Archive for October 26th, 2009

Let's Talk About Breast Cancer

By Sheril Kirshenbaum | October 26, 2009 7:59 pm

Born and raised in Suffern, NY, pretty much everyone I knew was touched somehow by breast cancer. If it didn’t affect you personally, either your friend or aunt or mother or sister or grandmother seemed to be struggling with the disease. There was the routine of chemotherapy, hair loss, mastectomy, and on… it almost seemed as common as dealing with the removal of wisdom teeth. Just take a look at the incidence in Rockland County over 4 years (click here for the expanded list):

Picture 4

Later in Maine, the wife of a professor in my department was diagnosed with the same condition. Many peers had not encountered breast cancer personally until then and I realized my county was unusual. I also learned the couple coincidentally used to live on the street where I grew up.

So what’s going on in Rockland? Some local doctors wonder about environmental toxins and others suggest that the particular genetic make-up of residents may make the population more susceptible than average. Speculation abounds, but there are no answers.

This afternoon I’m concerned about yet another friend having a biopsy. Meanwhile CNN reports on the troubling new trend of younger women getting the disease. The incidence is still quite low, but we ought to be paying close attention. As National Breast Cancer Awareness month draws to a close, the American Cancer Society (ACS) estimates there were 192,370 new cases of invasive breast cancer in women and 1,910 in men last year in the United States. Rates in this country are among the highest in the world. (Statistics are available to download here).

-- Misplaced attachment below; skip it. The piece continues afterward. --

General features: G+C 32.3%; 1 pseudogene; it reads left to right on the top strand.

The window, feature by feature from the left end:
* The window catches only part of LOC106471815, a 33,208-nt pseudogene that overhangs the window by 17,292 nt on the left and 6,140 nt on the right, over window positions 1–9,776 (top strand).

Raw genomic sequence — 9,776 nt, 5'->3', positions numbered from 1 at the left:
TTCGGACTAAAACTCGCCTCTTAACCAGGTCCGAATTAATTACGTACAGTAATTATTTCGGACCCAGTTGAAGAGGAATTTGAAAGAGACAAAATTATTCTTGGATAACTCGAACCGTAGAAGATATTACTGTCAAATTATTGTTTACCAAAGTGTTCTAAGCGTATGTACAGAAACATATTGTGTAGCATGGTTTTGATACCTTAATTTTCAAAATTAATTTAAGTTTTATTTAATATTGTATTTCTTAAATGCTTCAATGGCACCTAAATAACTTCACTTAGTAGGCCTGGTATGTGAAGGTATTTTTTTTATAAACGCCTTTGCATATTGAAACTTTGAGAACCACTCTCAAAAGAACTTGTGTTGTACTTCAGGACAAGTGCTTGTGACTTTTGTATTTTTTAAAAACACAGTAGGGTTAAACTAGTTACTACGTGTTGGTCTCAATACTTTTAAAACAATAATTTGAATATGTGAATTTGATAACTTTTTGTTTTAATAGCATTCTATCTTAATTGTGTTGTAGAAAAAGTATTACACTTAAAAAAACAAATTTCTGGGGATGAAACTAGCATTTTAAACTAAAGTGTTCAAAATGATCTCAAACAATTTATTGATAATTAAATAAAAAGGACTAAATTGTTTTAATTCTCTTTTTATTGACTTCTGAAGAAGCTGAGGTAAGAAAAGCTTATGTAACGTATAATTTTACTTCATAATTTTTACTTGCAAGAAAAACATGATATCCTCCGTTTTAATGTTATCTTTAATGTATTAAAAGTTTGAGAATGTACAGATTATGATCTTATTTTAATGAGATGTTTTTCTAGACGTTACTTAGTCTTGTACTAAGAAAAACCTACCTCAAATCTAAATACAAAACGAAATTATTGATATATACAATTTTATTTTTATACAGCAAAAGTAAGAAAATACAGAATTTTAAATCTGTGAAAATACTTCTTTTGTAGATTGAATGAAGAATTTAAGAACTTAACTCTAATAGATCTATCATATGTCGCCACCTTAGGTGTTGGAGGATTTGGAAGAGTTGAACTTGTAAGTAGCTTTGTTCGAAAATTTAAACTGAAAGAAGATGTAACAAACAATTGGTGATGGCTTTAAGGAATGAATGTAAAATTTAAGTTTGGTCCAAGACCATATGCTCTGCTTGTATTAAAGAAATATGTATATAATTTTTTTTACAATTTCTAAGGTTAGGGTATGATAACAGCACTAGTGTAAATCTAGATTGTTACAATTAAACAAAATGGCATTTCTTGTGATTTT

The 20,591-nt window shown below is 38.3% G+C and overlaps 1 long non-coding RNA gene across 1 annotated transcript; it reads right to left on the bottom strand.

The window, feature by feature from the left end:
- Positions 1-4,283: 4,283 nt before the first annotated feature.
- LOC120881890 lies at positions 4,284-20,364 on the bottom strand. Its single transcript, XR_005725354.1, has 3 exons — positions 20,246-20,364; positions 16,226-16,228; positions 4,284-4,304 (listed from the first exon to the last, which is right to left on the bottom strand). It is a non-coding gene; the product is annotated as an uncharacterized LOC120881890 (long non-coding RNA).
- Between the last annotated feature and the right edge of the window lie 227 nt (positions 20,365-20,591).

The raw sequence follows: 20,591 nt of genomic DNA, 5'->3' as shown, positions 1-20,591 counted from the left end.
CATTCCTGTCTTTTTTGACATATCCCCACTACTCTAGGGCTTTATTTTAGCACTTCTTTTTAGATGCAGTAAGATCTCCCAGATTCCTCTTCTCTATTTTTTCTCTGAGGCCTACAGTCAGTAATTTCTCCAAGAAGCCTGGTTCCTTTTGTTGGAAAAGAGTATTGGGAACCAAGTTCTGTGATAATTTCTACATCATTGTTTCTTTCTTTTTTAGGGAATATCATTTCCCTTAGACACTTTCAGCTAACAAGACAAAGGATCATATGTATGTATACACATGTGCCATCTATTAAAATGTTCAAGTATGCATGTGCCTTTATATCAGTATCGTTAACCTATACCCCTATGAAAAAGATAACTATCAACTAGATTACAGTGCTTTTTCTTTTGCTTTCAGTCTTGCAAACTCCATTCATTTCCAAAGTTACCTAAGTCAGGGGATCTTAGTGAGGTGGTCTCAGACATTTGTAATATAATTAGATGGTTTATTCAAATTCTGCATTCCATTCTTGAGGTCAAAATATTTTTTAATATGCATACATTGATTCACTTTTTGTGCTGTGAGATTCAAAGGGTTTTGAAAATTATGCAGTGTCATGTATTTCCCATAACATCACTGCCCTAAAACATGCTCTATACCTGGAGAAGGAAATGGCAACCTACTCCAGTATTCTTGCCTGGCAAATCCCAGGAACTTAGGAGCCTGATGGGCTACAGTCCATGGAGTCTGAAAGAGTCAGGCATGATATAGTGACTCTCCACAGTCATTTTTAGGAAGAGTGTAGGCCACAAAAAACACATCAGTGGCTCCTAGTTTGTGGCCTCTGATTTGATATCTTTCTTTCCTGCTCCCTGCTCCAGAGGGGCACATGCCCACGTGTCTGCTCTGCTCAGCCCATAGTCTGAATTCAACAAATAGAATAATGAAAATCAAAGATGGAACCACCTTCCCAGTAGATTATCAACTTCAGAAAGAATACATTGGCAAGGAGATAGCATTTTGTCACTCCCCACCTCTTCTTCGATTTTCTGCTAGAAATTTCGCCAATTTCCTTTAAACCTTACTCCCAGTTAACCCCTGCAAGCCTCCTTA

I'm Going to Copenhagen!

By Chris Mooney | October 26, 2009 2:34 pm

Copenhagen1Just got my tickets–fortunately, the MIT Knight Program has a travel stipend for fellows, and I am using my allotted research trip to attend the 2009 IPCC COP-15 meeting from December 12-18. (I will also be able to attend the 2010 AAAS conference in San Diego this February, thanks again to the Knight program.)

The IPCC meeting itself runs much longer than December 12-18, of course, but this seemed a sampling of the most relevant chunk of time. I’ll be blogging regularly from over there, as well as perhaps filing a story. Technically, we Knight Fellows are not supposed to write for the duration of our time here, but this may merit an exception….

There have been glum news reports lately, indicating that the Copenhagen meeting may be a let-down. I’m very worried about these reports, and the lack of progress we’ve seen both from Congress and the administration on climate change (see Karen Aline McKinnon’s recent take on this below).

However, bringing people together in Copenhagen, with a deadline, will certainly create a lot of energy and efforts at deal-making–even if the U.S. cannot bring anything as good as a piece of legislation to the table. So, I am not at all convinced–yet–that the Copenhagen meeting will be fruitless.

I do have another concern that I’ve mentioned in the past–one related the timing of this event. Sure, I’m going in December; but I think it’s a very stupid time of year to have such a conference.